The “Freedom to Scream” in Egypt

I’ve been digging into our data on the Arabic language blogosphere lately, so I was drawn immediately to Michael Slackman’s great piece in the Times today on blogging in Egypt. He writes that critics of the government are relatively free to complain about the government and even the security services in Egypt, but that taking any steps towards real world protest will quickly get you into hot water. As Egyptian writer Fahmy Howeidy says in the article, “I call it the freedom to scream. You can say what you want, but you cannot act.”

However, bloggers appear to be treated more harshly for their writing when compared to newspaper reporters. As the Times piece states, “For some reason, as yet unexplained, blogging seems to cross the line from speaking to acting.” This may in part due to self-censorship at newspapers, who know which lines can and cannot be crossed. Slackman writes that criticism of the president, for example, is something newspapers treat carefully while bloggers can attack Mubarak “head-on.”

Many Egyptian bloggers have also been jailed for their writing; over 100 bloggers are facing criminal charges according to Gamal Eid of the Arabic Network for Human Rights Information in Cairo. This includes Abdul Kareem Nabeel Suleiman, around whom there is a large online movement pressing for his freedom that was started by Esra’a Al Shafei.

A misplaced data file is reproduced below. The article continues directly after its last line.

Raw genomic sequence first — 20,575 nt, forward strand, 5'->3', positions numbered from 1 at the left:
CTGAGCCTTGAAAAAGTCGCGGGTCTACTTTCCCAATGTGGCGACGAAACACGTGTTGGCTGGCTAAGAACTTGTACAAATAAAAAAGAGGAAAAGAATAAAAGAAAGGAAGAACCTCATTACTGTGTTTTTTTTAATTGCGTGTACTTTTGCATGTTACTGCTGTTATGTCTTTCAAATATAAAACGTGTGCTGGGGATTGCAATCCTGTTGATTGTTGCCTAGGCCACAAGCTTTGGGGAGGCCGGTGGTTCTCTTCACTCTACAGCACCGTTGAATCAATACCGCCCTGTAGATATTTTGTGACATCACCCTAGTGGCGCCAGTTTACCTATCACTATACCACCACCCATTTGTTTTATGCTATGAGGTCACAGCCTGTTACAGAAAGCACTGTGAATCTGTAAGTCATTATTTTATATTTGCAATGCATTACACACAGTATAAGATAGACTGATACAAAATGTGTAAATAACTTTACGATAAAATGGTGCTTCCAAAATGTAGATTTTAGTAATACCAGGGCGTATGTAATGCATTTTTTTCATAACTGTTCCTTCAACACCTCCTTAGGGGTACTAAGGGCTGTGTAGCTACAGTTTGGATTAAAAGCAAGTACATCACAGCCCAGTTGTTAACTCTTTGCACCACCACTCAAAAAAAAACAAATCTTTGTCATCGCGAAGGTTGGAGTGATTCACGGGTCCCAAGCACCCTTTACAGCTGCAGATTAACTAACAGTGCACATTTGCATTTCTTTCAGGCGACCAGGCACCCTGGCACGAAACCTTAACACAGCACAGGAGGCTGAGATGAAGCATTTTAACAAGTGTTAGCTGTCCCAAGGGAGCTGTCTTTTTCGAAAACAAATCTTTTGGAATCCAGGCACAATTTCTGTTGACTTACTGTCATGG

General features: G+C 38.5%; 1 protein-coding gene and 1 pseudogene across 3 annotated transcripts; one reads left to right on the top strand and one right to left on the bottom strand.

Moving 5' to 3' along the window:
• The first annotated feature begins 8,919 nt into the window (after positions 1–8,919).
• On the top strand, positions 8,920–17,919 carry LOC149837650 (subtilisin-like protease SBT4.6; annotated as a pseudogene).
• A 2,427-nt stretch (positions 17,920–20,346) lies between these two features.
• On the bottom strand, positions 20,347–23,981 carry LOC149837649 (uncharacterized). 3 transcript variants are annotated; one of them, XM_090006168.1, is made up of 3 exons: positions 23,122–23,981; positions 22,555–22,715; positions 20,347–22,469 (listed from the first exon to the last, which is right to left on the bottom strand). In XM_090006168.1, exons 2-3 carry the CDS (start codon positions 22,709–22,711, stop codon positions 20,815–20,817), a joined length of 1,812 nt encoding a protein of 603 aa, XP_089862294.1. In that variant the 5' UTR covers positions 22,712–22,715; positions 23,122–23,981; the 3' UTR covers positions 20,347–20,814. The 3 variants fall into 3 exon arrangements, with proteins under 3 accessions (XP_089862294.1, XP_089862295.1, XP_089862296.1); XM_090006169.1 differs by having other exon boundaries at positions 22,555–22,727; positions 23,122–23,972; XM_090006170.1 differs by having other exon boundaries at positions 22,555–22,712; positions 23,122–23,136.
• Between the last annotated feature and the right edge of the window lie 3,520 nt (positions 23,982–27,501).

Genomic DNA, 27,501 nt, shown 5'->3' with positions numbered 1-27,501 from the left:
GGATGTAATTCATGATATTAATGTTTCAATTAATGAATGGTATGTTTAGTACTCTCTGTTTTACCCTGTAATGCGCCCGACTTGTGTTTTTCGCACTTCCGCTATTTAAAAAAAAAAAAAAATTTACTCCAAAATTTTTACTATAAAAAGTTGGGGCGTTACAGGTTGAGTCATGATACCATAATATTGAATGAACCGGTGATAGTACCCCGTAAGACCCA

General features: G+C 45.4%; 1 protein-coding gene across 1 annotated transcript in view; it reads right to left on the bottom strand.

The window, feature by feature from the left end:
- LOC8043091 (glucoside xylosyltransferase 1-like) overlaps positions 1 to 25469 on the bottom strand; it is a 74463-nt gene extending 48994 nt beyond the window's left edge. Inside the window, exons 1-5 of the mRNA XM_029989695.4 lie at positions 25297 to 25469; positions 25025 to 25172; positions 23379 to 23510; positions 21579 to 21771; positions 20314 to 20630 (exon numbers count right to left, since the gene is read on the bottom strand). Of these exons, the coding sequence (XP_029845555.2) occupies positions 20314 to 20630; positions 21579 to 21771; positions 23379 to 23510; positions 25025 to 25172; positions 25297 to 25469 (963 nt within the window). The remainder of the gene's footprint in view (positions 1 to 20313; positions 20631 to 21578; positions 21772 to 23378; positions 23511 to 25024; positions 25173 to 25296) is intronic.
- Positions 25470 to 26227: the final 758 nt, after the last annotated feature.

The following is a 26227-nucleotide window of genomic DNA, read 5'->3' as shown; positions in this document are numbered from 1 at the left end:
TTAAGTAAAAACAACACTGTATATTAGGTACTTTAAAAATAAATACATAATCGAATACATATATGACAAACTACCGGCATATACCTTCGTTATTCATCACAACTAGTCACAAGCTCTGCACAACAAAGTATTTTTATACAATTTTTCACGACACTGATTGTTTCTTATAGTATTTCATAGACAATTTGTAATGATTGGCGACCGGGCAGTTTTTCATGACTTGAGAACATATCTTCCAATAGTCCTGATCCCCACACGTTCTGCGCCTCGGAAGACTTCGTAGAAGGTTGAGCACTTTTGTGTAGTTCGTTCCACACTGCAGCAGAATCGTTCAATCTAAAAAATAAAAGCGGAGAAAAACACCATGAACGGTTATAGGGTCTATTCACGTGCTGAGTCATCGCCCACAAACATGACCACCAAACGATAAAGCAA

It may also be that the large online presence of the Muslim Brotherhood, which is illegal in Egypt and whose members, including bloggers, are often arrested and tried before criminal courts, also explains why bloggers are singled out by the government for speech that is otherwise allowed. According to our research, Egypt is a a major part of the Arabic language blogosphere, and we are planning to write a piece exclusively on data around Egypt after our overview case study on the trans-national Arabic blogosphere is completed. Not surprising, the Muslim Brotherhood is a distinct and large group within the Egyptian blogoshere, where we’ve seen they often talk about the arrest of bloggers within their network, freedom of speech and the right to criticize the government. More often, it seems, than the establishment of Islamic law in Egypt. Check back here for more on the Arabic blogsphere, the countries that dominate it, and the media and linking preferences of bloggers who write in Arabic.

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2 Responses to “The “Freedom to Scream” in Egypt”

  1. » Egyptian Dissident Suddenly Released From Prison I&D Blog Says:

    […] a backdrop of increased repression of bloggers and other political speech, Ayman Nour, a political rival to Hosni Mubarak, has been released from […]

  2. Great Egypt Says:

    For all the progress that Egypt , has made recently, it is really too bad that freedom of speech is not being embraced.